Glass Pavilions on Kurt-Schumacher-Strasse

Glass Pavilions on Kurt-Schumacher-Strasse, photo: Mathias Völzke

One of the main traffic corridors in Kassel, Kurt-Schumacher-Strasse also designates a border. Geographically, it traces the line between Mitte at the center and Nordstadt in the north of the city; as such, it indicates a sociopolitical boundary as well. Whereas Mitte is the comparatively homogenous commercial and cultural hub of the city, Nordstadt is where Kassel becomes home to Turkish, Ethiopian, Bulgarian, and other migrant communities based there since the 1960s and ’70s, as well as those who more recently arrived from Syria and the Middle East. Punctuating Kurt-Schumacher-Strasse are the so-called Glass Pavilions of the Hansa-Haus, once home to commercial outlets and now abandoned. Constituting the memory of an economy powered by local shop owners, the six pavilions—plus one additional site used by documenta 14—remind us of what Kassel once was and wanted to be, while exuding an air of waiting for an elusive future. A number of the artistic projects housed in these spaces engage with the architecture’s transparency in this transitional zone; the works are sometimes unapproachable, accessible only by sight. The pavilions also serve as spaces of distribution: a warehouse for goods to be sold or disseminated in the city, an active bakery, a social gathering space, and a depository for raw materials that connect to other resources in the exhibition.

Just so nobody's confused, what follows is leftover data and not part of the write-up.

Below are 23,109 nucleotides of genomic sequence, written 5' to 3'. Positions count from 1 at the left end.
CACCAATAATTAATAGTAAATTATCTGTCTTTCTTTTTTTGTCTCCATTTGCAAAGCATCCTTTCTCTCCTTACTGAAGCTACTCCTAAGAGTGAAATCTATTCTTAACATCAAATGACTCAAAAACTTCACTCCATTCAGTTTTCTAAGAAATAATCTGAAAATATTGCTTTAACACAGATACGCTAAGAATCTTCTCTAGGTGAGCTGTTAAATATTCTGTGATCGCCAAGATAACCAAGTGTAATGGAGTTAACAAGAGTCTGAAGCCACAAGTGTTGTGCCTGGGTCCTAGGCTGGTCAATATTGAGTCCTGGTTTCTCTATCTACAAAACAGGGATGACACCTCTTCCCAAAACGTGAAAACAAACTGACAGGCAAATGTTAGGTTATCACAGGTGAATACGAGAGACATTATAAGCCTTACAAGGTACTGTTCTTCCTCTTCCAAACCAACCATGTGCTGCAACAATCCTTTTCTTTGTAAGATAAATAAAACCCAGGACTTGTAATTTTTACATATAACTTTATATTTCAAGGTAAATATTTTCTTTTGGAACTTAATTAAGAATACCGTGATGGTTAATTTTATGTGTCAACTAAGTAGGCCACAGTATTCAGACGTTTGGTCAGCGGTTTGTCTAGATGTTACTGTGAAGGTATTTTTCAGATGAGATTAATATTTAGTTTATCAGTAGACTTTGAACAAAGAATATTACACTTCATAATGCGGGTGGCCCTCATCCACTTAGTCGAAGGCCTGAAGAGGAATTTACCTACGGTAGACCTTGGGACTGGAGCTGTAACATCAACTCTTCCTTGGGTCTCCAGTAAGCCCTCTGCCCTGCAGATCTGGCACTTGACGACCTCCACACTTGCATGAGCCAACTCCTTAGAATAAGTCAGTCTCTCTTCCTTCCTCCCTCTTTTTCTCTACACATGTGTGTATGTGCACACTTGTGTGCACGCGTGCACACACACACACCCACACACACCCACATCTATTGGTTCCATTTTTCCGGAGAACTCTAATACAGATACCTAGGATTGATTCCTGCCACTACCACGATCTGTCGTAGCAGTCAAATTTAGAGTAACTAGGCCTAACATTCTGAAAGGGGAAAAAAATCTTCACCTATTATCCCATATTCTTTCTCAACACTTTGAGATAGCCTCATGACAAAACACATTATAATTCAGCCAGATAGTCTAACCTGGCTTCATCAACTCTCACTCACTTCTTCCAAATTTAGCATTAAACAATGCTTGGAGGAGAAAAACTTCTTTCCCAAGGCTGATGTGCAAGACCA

Posted in Public Exhibition
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